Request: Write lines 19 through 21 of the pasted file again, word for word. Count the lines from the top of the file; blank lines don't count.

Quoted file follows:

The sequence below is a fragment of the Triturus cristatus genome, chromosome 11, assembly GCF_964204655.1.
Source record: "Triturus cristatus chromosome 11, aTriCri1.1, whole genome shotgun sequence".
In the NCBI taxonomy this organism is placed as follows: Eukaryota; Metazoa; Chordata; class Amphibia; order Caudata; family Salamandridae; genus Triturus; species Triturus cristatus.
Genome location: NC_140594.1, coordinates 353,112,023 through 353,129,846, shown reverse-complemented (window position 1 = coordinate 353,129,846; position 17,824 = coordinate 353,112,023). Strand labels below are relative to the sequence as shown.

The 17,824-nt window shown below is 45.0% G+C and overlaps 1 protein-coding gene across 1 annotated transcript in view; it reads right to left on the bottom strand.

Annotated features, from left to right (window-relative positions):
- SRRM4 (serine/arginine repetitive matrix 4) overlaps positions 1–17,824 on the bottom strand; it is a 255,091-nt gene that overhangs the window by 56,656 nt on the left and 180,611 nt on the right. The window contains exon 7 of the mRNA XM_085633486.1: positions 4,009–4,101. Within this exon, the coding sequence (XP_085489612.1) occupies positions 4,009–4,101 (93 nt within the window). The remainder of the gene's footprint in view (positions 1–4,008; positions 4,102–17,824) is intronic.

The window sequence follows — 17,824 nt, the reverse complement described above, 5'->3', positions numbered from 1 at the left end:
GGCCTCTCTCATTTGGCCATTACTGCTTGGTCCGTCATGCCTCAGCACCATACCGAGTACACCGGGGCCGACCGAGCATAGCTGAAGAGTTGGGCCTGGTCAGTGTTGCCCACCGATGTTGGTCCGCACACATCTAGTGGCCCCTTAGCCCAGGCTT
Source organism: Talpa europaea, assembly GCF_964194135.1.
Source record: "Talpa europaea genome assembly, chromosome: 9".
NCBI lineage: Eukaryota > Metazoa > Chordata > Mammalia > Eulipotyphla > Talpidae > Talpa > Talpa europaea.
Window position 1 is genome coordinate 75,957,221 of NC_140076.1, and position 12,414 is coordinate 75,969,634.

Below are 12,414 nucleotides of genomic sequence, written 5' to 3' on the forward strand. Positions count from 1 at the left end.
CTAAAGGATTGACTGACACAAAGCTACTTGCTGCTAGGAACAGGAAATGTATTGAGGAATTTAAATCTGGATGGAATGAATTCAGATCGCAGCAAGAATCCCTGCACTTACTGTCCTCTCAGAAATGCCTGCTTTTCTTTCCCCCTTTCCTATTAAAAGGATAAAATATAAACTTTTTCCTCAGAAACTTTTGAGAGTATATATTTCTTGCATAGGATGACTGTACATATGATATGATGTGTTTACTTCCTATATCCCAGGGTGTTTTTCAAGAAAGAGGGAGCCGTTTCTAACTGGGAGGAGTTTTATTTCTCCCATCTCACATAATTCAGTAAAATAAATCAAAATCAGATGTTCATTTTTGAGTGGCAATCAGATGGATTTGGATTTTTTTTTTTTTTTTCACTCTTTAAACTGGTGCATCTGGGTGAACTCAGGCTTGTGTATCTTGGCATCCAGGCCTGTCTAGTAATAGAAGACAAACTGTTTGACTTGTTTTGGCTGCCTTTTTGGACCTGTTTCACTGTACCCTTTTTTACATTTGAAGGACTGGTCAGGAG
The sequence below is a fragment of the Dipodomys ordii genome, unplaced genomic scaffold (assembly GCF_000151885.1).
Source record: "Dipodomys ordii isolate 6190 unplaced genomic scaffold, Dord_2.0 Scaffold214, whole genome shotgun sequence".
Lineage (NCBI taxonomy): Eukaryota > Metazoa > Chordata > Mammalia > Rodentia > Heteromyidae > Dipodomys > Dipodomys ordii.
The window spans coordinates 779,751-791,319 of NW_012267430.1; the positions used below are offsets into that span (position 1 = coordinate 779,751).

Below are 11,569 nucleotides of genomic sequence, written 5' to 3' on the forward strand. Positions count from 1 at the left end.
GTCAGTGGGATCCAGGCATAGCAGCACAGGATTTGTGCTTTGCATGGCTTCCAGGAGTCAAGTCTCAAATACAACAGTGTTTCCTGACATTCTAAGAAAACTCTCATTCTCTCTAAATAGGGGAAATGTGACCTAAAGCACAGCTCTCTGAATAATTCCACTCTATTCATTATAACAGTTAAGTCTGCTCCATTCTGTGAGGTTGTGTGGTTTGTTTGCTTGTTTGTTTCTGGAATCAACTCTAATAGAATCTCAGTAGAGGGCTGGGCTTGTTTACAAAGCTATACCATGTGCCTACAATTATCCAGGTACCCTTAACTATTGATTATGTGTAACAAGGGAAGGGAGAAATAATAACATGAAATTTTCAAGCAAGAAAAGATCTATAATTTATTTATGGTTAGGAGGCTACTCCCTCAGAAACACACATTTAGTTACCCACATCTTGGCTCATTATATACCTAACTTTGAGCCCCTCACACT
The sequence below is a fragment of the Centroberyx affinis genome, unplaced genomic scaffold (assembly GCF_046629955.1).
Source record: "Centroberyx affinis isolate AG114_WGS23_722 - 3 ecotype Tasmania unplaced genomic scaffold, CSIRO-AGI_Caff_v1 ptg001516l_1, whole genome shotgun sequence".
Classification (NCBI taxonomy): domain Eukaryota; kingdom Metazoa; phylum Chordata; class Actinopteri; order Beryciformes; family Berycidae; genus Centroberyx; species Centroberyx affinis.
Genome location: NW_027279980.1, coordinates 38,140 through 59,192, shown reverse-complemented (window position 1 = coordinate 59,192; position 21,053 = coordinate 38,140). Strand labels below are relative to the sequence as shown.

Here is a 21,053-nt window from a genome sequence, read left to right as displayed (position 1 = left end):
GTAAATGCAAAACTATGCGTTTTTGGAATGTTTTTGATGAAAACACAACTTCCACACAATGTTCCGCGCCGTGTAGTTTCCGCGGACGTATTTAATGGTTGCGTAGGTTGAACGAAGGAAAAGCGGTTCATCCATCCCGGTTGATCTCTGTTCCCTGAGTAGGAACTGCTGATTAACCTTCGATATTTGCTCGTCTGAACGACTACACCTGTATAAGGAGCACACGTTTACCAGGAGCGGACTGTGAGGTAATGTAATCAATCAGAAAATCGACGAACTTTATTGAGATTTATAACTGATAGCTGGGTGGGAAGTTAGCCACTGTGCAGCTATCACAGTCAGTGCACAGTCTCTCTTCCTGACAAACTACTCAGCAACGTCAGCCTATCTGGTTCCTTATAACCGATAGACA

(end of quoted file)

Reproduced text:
The window spans coordinates 779,751-791,319 of NW_012267430.1; the positions used below are offsets into that span (position 1 = coordinate 779,751).

Below are 11,569 nucleotides of genomic sequence, written 5' to 3' on the forward strand. Positions count from 1 at the left end.
GTCAGTGGGATCCAGGCATAGCAGCACAGGATTTGTGCTTTGCATGGCTTCCAGGAGTCAAGTCTCAAATACAACAGTGTTTCCTGACATTCTAAGAAAACTCTCATTCTCTCTAAATAGGGGAAATGTGACCTAAAGCACAGCTCTCTGAATAATTCCACTCTATTCATTATAACAGTTAAGTCTGCTCCATTCTGTGAGGTTGTGTGGTTTGTTTGCTTGTTTGTTTCTGGAATCAACTCTAATAGAATCTCAGTAGAGGGCTGGGCTTGTTTACAAAGCTATACCATGTGCCTACAATTATCCAGGTACCCTTAACTATTGATTATGTGTAACAAGGGAAGGGAGAAATAATAACATGAAATTTTCAAGCAAGAAAAGATCTATAATTTATTTATGGTTAGGAGGCTACTCCCTCAGAAACACACATTTAGTTACCCACATCTTGGCTCATTATATACCTAACTTTGAGCCCCTCACACT